4.2.2 Primary and Secondary Filters

The SDO_RELATE operator performs both the primary and secondary filter stages when processing a query. The syntax of the operator is as follows:

 SDO_RELATE(geometry1  MDSYS.SDO_GEOMETRY,
            geometry2  MDSYS.SDO_GEOMETRY,
            params     VARCHAR2)

Where:

The following examples perform both primary and secondary filter operations. They return all the geometries in Figure 4-2 that lie within or overlap the query window. The result of these examples is objects 1243 and 1013.

Example 4-4 performs both primary and secondary filter operations without inserting the query window into a table. The window will be indexed in memory and performance will be very good.

Example 4-4 Secondary Filter Using a Temporary Query Window

SELECT A.Feature_ID FROM TARGET A
   WHERE sdo_relate(A.shape, mdsys.sdo_geometry(2003,NULL,NULL,
                                       mdsys.sdo_elem_info_array(1,1003,3),
                                      mdsys.sdo_ordinate_array(x1,y1, x2,y2)),
'mask=anyinteract querytype=window') = 'TRUE';

Note that (x1,y1) and (x2,y2) are the lower-left and upper-right corners of the query window.

Example 4-5 assumes the query window was inserted into a table called WINDOWS, with an ID of WINS_1.

Example 4-5 Secondary Filter Using a Stored Query Window

SELECT A.Feature_ID FROM TARGET A, WINDOWS B
WHERE B.ID= 'WINS_1' AND
sdo_relate(A.shape, B.shape, 'mask=anyinteract querytype=window') = 'TRUE';

If the B.SHAPE column is not spatially indexed, the SDO_RELATE operator indexes the query window in memory and performance is very good.

If the B.SHAPE column is spatially indexed with the same SDO_LEVEL value as the A.SHAPE column, the SDO_RELATE operator reuses the existing index, and performance is very good or better.

If the B.SHAPE column is spatially indexed with a different SDO_LEVEL value than the A.SHAPE column, the SDO_FILTER operator reindexes B.SHAPE in the same way as if there were no index on the column originally, and then performance is very good.

4.2.3 Within-Distance Operator

The SDO_WITHIN_DISTANCE operator is used to determine the set of objects in a table that are within n Euclidean distance units from a reference object aRefGeom. The reference object may be a transient or persistent instance of MDSYS.SDO_GEOMETRY (such as a temporary query window or a permanent geometry stored in the database). The syntax is as follows:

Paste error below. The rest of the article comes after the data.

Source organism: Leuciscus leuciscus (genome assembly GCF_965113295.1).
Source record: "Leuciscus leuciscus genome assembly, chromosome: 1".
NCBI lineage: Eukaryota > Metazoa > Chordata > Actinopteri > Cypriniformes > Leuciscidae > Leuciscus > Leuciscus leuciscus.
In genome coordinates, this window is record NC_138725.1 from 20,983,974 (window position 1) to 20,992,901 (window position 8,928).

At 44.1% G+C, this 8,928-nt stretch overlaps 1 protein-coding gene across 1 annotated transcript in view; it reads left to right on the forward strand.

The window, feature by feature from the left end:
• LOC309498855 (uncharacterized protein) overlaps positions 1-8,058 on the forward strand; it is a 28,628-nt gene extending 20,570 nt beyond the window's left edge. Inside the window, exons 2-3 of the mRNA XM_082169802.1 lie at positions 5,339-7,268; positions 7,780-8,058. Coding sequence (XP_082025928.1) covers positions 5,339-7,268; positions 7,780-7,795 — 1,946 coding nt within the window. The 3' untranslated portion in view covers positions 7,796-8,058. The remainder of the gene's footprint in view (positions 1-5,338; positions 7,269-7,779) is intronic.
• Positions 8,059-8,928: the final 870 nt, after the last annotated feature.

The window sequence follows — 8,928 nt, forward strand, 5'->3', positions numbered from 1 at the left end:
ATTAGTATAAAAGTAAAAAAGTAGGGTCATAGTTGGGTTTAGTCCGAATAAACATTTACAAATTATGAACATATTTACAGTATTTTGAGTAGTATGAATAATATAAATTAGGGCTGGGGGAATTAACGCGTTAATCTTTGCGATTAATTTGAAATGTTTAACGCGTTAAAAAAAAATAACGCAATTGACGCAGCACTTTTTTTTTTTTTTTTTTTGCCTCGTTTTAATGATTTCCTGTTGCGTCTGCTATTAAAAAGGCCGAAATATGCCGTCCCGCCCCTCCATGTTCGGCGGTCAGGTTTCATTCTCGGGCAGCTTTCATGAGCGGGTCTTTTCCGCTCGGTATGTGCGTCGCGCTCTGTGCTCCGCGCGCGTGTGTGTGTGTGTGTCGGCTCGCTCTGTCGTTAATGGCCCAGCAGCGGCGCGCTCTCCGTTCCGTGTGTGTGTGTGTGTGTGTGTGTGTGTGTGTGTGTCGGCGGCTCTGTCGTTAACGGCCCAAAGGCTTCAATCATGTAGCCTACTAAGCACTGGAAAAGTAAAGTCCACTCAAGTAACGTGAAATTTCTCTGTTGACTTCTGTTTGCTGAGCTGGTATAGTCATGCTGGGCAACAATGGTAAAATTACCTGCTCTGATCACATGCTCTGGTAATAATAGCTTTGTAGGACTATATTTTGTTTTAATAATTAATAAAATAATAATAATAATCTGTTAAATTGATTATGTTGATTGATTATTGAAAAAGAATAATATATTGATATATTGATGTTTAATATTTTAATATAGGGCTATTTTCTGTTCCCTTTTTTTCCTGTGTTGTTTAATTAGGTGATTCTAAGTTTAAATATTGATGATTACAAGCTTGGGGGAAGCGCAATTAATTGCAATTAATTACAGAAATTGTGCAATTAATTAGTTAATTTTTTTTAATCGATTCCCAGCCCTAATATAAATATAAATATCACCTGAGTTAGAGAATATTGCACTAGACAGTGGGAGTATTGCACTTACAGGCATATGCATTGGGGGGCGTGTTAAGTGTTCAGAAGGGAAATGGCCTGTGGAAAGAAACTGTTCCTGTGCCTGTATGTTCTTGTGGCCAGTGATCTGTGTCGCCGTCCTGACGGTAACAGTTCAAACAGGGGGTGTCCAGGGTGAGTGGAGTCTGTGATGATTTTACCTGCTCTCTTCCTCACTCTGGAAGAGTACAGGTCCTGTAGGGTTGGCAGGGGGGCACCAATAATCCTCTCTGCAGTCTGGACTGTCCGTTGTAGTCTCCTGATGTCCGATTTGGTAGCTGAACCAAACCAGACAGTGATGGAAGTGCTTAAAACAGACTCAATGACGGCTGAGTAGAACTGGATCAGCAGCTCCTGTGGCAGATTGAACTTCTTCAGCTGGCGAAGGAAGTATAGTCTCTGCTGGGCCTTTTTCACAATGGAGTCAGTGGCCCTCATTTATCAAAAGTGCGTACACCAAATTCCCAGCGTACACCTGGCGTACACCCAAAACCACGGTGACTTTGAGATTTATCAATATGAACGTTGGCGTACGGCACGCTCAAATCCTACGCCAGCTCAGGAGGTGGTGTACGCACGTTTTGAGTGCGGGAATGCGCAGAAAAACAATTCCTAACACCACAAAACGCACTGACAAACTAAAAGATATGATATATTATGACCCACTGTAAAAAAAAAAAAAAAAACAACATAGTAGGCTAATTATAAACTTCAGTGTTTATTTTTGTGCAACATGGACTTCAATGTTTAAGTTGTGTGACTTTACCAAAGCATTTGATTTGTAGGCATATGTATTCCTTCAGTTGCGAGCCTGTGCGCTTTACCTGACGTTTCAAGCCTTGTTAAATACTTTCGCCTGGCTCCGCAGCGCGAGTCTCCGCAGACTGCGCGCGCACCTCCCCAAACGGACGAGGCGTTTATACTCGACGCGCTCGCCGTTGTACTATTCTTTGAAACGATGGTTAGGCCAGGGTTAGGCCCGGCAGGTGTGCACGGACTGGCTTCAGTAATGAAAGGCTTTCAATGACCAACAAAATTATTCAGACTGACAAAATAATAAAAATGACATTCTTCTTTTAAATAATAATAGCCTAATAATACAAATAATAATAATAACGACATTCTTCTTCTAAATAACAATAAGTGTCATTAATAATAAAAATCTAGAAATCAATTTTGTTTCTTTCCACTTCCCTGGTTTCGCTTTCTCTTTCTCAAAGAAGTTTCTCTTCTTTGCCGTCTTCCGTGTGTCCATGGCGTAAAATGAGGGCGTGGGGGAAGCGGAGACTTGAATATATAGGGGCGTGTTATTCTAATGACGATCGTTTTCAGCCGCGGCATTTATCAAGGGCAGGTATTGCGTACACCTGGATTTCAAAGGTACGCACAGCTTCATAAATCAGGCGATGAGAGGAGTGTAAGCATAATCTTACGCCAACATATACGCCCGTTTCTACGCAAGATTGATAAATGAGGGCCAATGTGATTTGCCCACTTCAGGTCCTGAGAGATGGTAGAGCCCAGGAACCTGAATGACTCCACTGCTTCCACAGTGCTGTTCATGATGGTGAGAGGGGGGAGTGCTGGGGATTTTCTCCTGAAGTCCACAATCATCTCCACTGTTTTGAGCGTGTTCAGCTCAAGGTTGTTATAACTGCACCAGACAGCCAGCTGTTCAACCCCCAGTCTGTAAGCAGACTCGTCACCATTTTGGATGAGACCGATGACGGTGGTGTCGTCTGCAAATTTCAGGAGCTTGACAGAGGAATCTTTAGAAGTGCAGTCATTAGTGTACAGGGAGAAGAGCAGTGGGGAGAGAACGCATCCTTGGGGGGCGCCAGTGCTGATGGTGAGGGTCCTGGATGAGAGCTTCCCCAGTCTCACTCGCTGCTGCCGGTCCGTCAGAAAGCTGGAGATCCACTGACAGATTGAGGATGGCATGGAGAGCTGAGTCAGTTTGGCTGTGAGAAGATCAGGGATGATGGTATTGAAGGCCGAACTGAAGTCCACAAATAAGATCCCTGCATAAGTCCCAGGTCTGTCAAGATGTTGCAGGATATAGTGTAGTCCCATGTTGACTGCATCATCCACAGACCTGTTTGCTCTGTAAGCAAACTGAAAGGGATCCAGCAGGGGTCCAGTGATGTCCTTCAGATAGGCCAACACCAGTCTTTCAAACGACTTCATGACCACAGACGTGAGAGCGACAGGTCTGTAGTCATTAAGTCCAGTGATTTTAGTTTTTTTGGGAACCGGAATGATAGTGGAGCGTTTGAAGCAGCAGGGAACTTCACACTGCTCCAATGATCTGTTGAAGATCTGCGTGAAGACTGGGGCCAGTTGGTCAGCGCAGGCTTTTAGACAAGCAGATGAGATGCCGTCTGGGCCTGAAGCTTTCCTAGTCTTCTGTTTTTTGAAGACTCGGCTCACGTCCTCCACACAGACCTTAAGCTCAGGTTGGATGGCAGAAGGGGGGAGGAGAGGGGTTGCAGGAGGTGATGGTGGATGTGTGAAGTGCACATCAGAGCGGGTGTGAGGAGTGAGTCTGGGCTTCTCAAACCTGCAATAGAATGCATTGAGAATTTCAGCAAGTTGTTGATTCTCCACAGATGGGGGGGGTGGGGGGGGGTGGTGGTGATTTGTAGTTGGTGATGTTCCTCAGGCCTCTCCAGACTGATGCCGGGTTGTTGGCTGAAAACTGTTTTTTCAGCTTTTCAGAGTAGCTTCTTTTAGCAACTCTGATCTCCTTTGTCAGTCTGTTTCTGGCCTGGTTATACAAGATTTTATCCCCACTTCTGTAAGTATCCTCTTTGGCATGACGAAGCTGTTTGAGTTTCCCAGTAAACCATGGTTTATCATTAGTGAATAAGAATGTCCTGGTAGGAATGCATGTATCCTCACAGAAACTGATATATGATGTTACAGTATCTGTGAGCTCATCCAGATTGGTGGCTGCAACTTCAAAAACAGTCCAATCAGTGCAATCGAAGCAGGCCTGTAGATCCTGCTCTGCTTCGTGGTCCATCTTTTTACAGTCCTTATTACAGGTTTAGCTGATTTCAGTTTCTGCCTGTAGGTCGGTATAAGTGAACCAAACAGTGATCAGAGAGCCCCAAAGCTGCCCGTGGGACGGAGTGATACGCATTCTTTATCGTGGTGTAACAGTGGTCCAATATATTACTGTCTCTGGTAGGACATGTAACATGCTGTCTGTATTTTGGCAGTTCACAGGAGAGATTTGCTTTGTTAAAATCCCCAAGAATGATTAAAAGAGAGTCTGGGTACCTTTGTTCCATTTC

SDO_WITHIN_DISTANCE(geometry1  MDSYS.SDO_GEOMETRY, 
                    aRefGeom   MDSYS.SDO_GEOMETRY,
                    params     VARCHAR2)

Where:

The following example selects any objects within 1.35 distance units from the query window:

SELECT A.Feature_ID
  FROM TARGET A
  WHERE SDO_WITHIN_DISTANCE( A.shape, :theWindow, 'distance=1.35') = 'TRUE';

The distance units are based on the geometry coordinate system in use. Spatial treats the coordinate space as Cartesian. If your data consists of latitude and longitude pairs, then you cannot use the SDO_WITHIN_DISTANCE operator to provide correct results unless all your data is near the equator. If all the data is not near the equator, you must project the latitude/longitude data into a locally-conformal Cartesian plane before using the SDO_WITHIN_DISTANCE operator.

The SDO_WITHIN_DISTANCE operator is not suitable for performing spatial joins. That is, a query such as Find all parks that are within 10 distance units from coastlines will not be processed as an index-based spatial join of the COASTLINES and PARKS tables. Instead, it will be processed as a nested loop query in which each COASTLINES instance is in turn a reference object that is buffered, indexed, and evaluated against the PARKS table. Thus, the SDO_WITHIN_DISTANCE operation is performed n times if there are n rows in the COASTLINES table.

There is an efficient way to accomplish a spatial join that involves buffering all the geometries of a layer. This method does not use the SDO_WITHIN_DISTANCE operator. First, create a new table COSINE_BUFS as follows:

CREATE TABLE cosine_bufs UNRECOVERABLE AS
   SELECT SDO_BUFFER (A.SHAPE, B.DIMINFO, 1.35)